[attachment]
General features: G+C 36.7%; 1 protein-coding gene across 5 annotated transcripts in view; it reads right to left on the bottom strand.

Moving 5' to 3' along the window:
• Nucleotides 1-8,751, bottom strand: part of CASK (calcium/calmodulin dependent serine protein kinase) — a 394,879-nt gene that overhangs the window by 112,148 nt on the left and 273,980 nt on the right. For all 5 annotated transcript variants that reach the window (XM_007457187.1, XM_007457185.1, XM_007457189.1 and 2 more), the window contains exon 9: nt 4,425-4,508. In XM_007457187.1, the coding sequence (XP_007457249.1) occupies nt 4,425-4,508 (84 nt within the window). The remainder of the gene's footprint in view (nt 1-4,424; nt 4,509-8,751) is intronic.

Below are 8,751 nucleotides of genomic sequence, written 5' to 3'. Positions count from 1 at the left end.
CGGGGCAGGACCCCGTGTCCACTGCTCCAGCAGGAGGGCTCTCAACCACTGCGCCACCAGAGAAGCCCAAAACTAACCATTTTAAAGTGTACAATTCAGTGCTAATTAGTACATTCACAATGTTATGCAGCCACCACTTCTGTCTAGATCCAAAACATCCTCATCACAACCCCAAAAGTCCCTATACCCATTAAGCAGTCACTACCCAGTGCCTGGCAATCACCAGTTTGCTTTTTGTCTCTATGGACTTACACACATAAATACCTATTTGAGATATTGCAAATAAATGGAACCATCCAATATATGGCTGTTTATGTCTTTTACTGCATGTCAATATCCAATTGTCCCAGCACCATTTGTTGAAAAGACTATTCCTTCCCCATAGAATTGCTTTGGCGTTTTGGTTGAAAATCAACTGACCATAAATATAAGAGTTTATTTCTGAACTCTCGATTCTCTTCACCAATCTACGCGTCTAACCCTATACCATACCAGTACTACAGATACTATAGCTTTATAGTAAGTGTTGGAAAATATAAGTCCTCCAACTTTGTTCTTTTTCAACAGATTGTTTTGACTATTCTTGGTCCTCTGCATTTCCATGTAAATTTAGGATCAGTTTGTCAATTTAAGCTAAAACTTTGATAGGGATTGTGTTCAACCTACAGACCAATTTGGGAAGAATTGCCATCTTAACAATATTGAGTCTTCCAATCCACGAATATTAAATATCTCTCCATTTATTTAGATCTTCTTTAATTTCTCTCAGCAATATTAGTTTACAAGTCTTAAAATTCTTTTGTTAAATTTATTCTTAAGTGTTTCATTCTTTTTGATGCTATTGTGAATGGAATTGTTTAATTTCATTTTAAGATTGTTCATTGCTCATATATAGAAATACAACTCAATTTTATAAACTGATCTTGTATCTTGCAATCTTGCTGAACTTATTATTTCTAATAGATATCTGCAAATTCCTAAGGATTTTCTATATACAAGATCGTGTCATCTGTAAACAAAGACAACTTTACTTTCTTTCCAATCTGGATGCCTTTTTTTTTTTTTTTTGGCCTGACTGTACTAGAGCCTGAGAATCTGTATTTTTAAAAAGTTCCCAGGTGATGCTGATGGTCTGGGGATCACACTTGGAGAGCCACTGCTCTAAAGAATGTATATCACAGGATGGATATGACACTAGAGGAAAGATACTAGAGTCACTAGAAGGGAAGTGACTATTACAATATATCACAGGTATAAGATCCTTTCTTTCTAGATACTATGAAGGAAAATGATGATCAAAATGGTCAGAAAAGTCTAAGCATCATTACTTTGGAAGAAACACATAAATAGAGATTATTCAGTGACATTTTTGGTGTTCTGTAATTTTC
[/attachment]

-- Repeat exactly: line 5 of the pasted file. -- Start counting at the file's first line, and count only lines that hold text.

CGGGGCAGGACCCCGTGTCCACTGCTCCAGCAGGAGGGCTCTCAACCACTGCGCCACCAGAGAAGCCCAAAACTAACCATTTTAAAGTGTACAATTCAGTGCTAATTAGTACATTCACAATGTTATGCAGCCACCACTTCTGTCTAGATCCAAAACATCCTCATCACAACCCCAAAAGTCCCTATACCCATTAAGCAGTCACTACCCAGTGCCTGGCAATCACCAGTTTGCTTTTTGTCTCTATGGACTTACACACATAAATACCTATTTGAGATATTGCAAATAAATGGAACCATCCAATATATGGCTGTTTATGTCTTTTACTGCATGTCAATATCCAATTGTCCCAGCACCATTTGTTGAAAAGACTATTCCTTCCCCATAGAATTGCTTTGGCGTTTTGGTTGAAAATCAACTGACCATAAATATAAGAGTTTATTTCTGAACTCTCGATTCTCTTCACCAATCTACGCGTCTAACCCTATACCATACCAGTACTACAGATACTATAGCTTTATAGTAAGTGTTGGAAAATATAAGTCCTCCAACTTTGTTCTTTTTCAACAGATTGTTTTGACTATTCTTGGTCCTCTGCATTTCCATGTAAATTTAGGATCAGTTTGTCAATTTAAGCTAAAACTTTGATAGGGATTGTGTTCAACCTACAGACCAATTTGGGAAGAATTGCCATCTTAACAATATTGAGTCTTCCAATCCACGAATATTAAATATCTCTCCATTTATTTAGATCTTCTTTAATTTCTCTCAGCAATATTAGTTTACAAGTCTTAAAATTCTTTTGTTAAATTTATTCTTAAGTGTTTCATTCTTTTTGATGCTATTGTGAATGGAATTGTTTAATTTCATTTTAAGATTGTTCATTGCTCATATATAGAAATACAACTCAATTTTATAAACTGATCTTGTATCTTGCAATCTTGCTGAACTTATTATTTCTAATAGATATCTGCAAATTCCTAAGGATTTTCTATATACAAGATCGTGTCATCTGTAAACAAAGACAACTTTACTTTCTTTCCAATCTGGATGCCTTTTTTTTTTTTTTTTGGCCTGACTGTACTAGAGCCTGAGAATCTGTATTTTTAAAAAGTTCCCAGGTGATGCTGATGGTCTGGGGATCACACTTGGAGAGCCACTGCTCTAAAGAATGTATATCACAGGATGGATATGACACTAGAGGAAAGATACTAGAGTCACTAGAAGGGAAGTGACTATTACAATATATCACAGGTATAAGATCCTTTCTTTCTAGATACTATGAAGGAAAATGATGATCAAAATGGTCAGAAAAGTCTAAGCATCATTACTTTGGAAGAAACACATAAATAGAGATTATTCAGTGACATTTTTGGTGTTCTGTAATTTTC